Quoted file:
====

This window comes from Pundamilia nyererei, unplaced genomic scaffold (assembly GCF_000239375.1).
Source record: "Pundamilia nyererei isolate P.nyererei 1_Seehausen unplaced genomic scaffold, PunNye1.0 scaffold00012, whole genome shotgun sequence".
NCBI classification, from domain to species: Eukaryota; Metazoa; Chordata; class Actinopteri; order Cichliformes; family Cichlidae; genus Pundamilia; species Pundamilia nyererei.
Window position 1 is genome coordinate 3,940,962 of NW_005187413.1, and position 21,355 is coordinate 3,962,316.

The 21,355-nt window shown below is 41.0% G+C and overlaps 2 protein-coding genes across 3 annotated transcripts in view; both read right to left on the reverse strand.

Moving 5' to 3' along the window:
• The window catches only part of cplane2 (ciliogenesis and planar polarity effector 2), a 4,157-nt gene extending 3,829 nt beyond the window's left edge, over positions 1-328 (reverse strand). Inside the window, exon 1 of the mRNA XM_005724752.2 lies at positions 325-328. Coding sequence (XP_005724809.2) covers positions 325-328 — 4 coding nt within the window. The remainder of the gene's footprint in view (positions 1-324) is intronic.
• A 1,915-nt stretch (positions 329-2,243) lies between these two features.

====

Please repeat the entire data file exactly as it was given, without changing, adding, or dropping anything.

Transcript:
This window comes from Pundamilia nyererei, unplaced genomic scaffold (assembly GCF_000239375.1).
Source record: "Pundamilia nyererei isolate P.nyererei 1_Seehausen unplaced genomic scaffold, PunNye1.0 scaffold00012, whole genome shotgun sequence".
NCBI classification, from domain to species: Eukaryota; Metazoa; Chordata; class Actinopteri; order Cichliformes; family Cichlidae; genus Pundamilia; species Pundamilia nyererei.
Window position 1 is genome coordinate 3,940,962 of NW_005187413.1, and position 21,355 is coordinate 3,962,316.

The 21,355-nt window shown below is 41.0% G+C and overlaps 2 protein-coding genes across 3 annotated transcripts in view; both read right to left on the reverse strand.

Moving 5' to 3' along the window:
• The window catches only part of cplane2 (ciliogenesis and planar polarity effector 2), a 4,157-nt gene extending 3,829 nt beyond the window's left edge, over positions 1-328 (reverse strand). Inside the window, exon 1 of the mRNA XM_005724752.2 lies at positions 325-328. Coding sequence (XP_005724809.2) covers positions 325-328 — 4 coding nt within the window. The remainder of the gene's footprint in view (positions 1-324) is intronic.
• A 1,915-nt stretch (positions 329-2,243) lies between these two features.